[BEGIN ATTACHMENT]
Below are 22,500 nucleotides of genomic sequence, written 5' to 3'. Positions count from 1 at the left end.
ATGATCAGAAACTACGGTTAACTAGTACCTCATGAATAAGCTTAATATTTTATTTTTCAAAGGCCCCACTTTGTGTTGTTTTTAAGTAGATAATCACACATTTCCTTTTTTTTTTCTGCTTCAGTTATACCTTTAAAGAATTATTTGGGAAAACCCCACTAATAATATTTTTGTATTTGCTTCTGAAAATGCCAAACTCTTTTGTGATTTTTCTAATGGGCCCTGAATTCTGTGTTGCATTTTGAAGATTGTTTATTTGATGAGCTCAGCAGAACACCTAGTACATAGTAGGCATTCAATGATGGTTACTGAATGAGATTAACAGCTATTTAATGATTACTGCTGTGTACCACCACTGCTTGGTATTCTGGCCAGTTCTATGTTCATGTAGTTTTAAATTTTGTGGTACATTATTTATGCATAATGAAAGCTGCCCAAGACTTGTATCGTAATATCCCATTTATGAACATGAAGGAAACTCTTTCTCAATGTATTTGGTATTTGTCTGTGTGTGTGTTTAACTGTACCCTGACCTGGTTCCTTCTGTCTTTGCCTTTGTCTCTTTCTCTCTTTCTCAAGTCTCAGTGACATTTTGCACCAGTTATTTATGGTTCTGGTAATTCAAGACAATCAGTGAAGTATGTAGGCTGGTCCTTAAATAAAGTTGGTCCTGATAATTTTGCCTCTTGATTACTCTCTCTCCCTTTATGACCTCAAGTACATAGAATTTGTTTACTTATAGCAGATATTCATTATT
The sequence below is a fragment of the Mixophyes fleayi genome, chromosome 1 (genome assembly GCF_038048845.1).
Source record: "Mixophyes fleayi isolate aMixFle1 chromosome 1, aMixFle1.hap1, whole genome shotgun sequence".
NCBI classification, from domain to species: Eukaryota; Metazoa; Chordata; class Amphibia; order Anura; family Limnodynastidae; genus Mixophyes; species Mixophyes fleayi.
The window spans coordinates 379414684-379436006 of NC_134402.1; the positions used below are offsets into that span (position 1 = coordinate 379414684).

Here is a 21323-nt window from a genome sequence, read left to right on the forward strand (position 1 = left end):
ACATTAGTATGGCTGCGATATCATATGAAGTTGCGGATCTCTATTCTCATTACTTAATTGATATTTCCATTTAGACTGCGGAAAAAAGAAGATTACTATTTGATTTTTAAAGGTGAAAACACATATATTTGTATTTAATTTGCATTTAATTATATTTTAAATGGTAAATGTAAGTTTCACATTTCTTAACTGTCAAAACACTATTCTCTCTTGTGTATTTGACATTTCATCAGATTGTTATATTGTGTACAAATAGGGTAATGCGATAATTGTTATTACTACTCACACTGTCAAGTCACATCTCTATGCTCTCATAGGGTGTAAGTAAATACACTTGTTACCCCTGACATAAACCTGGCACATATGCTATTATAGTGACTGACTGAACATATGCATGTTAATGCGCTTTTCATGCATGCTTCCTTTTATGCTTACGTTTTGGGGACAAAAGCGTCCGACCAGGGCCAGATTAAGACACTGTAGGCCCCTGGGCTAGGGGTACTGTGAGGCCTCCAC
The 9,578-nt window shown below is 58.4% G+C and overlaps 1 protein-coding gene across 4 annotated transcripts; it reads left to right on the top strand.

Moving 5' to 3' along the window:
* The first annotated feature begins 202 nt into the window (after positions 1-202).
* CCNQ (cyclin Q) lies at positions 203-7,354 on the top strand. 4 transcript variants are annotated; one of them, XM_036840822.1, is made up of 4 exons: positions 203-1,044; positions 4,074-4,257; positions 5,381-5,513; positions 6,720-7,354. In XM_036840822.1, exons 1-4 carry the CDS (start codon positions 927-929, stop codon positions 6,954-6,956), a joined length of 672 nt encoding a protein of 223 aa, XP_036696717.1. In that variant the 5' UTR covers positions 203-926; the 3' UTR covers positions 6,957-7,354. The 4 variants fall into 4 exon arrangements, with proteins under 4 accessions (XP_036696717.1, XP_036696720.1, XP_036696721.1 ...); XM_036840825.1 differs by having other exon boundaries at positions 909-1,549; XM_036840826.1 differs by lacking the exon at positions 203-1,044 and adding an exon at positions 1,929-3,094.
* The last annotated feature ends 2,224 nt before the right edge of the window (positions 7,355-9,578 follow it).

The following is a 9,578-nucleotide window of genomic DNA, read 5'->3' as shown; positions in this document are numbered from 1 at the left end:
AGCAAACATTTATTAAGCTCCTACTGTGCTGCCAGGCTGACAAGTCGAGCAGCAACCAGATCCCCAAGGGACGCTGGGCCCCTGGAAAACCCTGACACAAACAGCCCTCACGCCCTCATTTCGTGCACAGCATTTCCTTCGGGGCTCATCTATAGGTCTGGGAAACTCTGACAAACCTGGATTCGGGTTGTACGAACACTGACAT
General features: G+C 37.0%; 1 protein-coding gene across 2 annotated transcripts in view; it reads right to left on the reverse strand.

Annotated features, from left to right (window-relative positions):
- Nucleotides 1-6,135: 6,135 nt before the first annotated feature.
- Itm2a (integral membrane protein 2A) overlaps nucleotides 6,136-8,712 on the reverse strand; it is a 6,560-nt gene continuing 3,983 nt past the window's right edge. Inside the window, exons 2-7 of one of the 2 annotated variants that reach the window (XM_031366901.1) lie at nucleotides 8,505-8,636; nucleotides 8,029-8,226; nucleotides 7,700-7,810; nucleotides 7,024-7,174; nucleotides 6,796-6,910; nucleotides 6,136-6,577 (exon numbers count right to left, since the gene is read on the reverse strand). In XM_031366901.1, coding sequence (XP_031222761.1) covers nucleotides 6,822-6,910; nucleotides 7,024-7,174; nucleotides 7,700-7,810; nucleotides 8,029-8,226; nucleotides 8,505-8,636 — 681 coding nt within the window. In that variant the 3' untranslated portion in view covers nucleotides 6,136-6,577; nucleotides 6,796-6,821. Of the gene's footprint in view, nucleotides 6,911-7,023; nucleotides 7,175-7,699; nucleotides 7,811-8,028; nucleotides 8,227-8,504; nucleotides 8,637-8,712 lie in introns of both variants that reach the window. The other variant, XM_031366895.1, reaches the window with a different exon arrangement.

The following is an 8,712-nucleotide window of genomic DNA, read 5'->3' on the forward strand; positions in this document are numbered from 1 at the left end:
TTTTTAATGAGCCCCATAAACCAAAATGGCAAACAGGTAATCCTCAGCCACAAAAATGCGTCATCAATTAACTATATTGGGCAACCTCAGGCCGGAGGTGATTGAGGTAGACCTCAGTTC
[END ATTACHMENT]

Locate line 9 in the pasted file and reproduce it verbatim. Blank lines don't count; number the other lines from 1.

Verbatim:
The 9,578-nt window shown below is 58.4% G+C and overlaps 1 protein-coding gene across 4 annotated transcripts; it reads left to right on the top strand.